Finally, in the unfortunate circumstance where a payor or payee dies, alimony will generally be terminated. Exceptions can occur with certain Marital Settlement Agreements (MSAs) that use life insurance to ensure continued alimony or child support payments or that obligate the estate of the payor to continue support obligations to the payee.

The experienced alimony attorneys at our law firm have handled many alimony termination cases and understand how to work with the highly individualized and fact-based nature of these matters.

Frequently Asked Questions

Alimony is awarded to prevent one spouse from experiencing a severe economic change as the result of a divorce. In Morris County and New Jersey, the courts don’t have a set formula for calculating alimony.

Different circumstances merit different kinds of alimony. Here’s what you need to know about the main types.

Limited duration alimony

  • This type of alimony is awarded for a specific period of time, typically until the recipient can be self-supporting or their need for support diminishes.
  • It’s often awarded in short- or medium-duration marriages.
  • It can be modified if the payor or payee experiences a significant change in financial circumstances.

Rehabilitative alimony

  • Rehabilitative alimony is awarded for a set period so that the recipient can gain training or education to return to work.
  • This kind of alimony gives someone time to find a job and work their way up to the earning rate they might have had if they had not left the workforce to raise kids.

Reimbursement alimony

  • This type of alimony is used in situations where one spouse made economic sacrifices or used non-marital funds to support the other’s education or training.
  • Reimbursement alimony is awarded for a set period of time.

Permanent alimony

  • Permanent alimony is most commonly used for long marriages where the supported spouse is unlikely to gain any form of financial independence.
  • It can be modified if either person experiences a significant change in financial circumstances.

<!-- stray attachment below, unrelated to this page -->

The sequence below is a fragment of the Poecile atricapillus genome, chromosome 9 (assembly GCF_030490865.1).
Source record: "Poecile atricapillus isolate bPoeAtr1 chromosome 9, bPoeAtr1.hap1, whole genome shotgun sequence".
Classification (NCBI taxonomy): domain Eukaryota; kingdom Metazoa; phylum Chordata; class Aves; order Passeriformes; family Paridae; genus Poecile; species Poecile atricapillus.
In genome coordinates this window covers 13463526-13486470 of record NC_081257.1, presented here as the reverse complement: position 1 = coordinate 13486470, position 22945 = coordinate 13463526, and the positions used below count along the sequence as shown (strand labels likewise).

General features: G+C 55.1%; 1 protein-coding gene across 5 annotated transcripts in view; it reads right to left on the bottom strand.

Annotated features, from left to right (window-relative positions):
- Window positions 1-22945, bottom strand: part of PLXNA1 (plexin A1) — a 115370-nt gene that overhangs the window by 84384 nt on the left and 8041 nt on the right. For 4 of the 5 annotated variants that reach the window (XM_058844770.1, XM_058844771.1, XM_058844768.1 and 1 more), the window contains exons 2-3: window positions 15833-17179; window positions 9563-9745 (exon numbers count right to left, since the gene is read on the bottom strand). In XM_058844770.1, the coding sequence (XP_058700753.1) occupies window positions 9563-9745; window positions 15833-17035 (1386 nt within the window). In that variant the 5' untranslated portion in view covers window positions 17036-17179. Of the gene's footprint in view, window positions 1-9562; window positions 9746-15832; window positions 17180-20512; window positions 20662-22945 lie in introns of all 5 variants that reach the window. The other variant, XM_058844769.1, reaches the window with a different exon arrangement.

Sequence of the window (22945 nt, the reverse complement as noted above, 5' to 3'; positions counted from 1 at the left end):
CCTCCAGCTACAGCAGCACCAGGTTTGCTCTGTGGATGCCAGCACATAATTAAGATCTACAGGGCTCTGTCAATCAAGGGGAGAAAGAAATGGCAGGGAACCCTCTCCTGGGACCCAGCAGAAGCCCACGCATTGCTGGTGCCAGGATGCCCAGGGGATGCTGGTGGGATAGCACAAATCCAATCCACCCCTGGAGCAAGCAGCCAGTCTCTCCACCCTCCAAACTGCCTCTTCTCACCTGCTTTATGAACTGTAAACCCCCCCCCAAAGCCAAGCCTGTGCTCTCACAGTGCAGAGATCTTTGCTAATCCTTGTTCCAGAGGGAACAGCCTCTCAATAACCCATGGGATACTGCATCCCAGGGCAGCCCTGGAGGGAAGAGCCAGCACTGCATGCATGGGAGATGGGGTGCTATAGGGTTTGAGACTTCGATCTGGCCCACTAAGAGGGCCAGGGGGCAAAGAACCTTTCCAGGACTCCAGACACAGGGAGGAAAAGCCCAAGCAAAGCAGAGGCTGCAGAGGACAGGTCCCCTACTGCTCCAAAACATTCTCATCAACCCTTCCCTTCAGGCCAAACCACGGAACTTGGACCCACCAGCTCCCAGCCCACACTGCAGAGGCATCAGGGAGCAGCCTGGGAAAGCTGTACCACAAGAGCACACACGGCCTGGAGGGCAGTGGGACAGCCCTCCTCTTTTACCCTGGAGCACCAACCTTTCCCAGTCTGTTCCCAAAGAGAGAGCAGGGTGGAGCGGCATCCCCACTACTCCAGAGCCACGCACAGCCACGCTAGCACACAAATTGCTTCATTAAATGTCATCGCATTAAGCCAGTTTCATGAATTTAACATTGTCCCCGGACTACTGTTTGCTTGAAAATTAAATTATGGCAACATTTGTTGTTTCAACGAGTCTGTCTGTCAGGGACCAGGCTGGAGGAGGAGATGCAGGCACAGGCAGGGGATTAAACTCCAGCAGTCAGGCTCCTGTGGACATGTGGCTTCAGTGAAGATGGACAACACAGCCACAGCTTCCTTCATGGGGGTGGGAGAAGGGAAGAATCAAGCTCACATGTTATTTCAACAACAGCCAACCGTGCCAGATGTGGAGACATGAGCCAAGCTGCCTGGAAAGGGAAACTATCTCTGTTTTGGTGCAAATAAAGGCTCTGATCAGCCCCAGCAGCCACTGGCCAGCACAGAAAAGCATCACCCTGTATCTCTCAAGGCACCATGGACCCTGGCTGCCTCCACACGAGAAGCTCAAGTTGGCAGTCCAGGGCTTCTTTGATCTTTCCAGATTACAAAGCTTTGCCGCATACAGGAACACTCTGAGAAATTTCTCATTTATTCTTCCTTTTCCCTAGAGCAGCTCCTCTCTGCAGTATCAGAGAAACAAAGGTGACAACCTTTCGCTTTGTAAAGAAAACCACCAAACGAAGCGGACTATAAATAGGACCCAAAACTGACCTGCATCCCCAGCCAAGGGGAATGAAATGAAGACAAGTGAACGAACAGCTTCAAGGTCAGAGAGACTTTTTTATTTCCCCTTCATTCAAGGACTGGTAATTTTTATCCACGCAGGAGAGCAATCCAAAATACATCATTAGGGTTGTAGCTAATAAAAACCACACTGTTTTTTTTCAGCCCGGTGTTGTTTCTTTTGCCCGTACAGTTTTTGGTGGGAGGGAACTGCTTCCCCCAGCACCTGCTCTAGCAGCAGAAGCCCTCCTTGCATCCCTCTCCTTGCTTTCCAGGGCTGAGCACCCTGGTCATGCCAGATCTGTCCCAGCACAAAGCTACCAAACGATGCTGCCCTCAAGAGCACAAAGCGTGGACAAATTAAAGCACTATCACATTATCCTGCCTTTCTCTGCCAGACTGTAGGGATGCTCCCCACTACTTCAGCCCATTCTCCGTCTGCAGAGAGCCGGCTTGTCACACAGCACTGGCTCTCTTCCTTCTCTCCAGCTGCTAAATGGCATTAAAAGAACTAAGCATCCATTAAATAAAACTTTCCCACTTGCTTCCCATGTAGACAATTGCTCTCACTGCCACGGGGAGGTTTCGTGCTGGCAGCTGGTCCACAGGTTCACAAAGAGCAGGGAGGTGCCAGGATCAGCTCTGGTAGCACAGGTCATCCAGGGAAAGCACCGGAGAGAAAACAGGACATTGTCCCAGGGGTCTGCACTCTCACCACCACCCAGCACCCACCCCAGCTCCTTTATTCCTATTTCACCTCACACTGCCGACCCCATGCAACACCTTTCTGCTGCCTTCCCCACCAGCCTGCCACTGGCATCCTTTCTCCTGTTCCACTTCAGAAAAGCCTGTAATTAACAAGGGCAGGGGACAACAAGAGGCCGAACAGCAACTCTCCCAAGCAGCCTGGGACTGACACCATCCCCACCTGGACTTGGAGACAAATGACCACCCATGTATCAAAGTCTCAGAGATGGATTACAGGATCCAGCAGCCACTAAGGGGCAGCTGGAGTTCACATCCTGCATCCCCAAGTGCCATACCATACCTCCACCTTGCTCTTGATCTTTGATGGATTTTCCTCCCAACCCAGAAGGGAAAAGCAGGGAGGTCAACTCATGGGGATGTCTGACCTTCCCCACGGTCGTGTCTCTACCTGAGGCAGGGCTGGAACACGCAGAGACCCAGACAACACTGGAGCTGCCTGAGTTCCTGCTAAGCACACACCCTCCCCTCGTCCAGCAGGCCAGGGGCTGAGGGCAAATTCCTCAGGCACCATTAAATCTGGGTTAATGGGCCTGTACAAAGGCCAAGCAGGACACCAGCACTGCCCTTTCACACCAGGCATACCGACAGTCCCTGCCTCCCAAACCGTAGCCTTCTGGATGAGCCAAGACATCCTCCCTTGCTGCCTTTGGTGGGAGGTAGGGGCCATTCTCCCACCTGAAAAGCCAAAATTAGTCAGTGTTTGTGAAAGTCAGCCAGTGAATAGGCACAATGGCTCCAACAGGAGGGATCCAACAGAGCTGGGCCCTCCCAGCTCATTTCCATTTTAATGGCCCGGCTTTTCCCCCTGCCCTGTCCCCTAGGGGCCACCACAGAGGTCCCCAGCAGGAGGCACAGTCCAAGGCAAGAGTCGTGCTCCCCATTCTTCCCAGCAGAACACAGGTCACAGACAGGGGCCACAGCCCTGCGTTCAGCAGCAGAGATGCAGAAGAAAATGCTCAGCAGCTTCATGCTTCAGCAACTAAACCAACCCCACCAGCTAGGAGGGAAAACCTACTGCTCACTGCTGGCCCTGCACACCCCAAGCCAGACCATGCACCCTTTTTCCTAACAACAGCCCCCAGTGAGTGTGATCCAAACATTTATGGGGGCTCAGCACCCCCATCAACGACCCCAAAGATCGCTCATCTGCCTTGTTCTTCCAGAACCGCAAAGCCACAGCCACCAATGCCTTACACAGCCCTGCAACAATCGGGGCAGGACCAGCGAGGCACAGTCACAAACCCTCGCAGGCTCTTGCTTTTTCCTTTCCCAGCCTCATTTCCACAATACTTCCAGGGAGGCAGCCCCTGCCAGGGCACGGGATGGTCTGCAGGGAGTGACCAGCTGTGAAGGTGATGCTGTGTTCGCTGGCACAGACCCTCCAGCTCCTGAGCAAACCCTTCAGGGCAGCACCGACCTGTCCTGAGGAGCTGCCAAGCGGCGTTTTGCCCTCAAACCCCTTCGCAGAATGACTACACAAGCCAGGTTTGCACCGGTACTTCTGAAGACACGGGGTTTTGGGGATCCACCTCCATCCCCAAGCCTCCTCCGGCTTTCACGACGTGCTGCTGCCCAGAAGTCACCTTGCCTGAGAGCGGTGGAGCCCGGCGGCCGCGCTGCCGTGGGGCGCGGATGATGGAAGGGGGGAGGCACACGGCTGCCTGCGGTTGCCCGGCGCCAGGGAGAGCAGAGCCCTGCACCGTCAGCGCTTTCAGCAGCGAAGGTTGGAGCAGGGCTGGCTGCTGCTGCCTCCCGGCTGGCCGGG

Temporary alimony

  • This is the type of alimony awarded during the divorce process.
  • Temporary alimony allows the supported spouse to meet their financial obligations while the divorce or dissolution of the civil union is ongoing.
  • It’s also known as “pendente lite support.”

Financial stability after marriage is important for individuals and families with children. Our alimony attorneys offer skilled advice and representation to help you gain firm economic footing during and after your divorce. We know divorce and money issues are unpleasant, but we’re prepared to help protect your financial future.

Alimony aims to maintain the economic status quo from a marriage. While New Jersey courts don’t have set guidelines for determining alimony, there are certain circumstances that inform negotiations in mediation and court decisions.

The following factors are taken into account when determining alimony:

  • The need and ability of each party to pay
  • The financial age and physical and emotional health of each party
  • The earning capacity, education, training, vocational skills, and employment opportunities of both parties
  • The length of the marriage or civil union
  • The length of absence from the job market of the person seeking payments to be made to them
  • The supporting spouse’s ability to pay
  • The standard of living established during the marriage, and the ability of both parties to maintain this standard
  • Parental responsibilities, both during and after the marriage
  • The time and cost for the supported party to re-enter the workforce through education and training
  • The history of marital contributions made by the supported party to the marriage
  • Terms of the division of assets settlement
  • Income available through any investment of assets by either party
  • The tax consequences of any alimony award
  • Additional factors the court deems relevant to the particular case

The amount of weight that each or any of these factors has in determining alimony isn’t preset by any state guidelines. Because of this, alimony—whether decided through mediation or litigation—is one of the areas of divorce where your attorney can have a significant impact.

We highly recommend having an experienced alimony attorney on your side.

Contact an experienced alimony attorney today!

The experienced Morris County alimony attorneys at Jacobs Berger, LLC, have many years of experience in resolving alimony agreements and modifications.

We’re prepared to listen closely to all of your concerns—whether you’re worried about receiving the financial support you need after your divorce or being unable to meet your own financial needs after paying alimony.

Our alimony attorneys have extensive experience working with clients to effectively and fairly resolve their alimony agreements—while minimizing the stress normally associated with this process.

Our experienced alimony attorneys can help protect your financial future. Contact us to schedule a strategic planning session.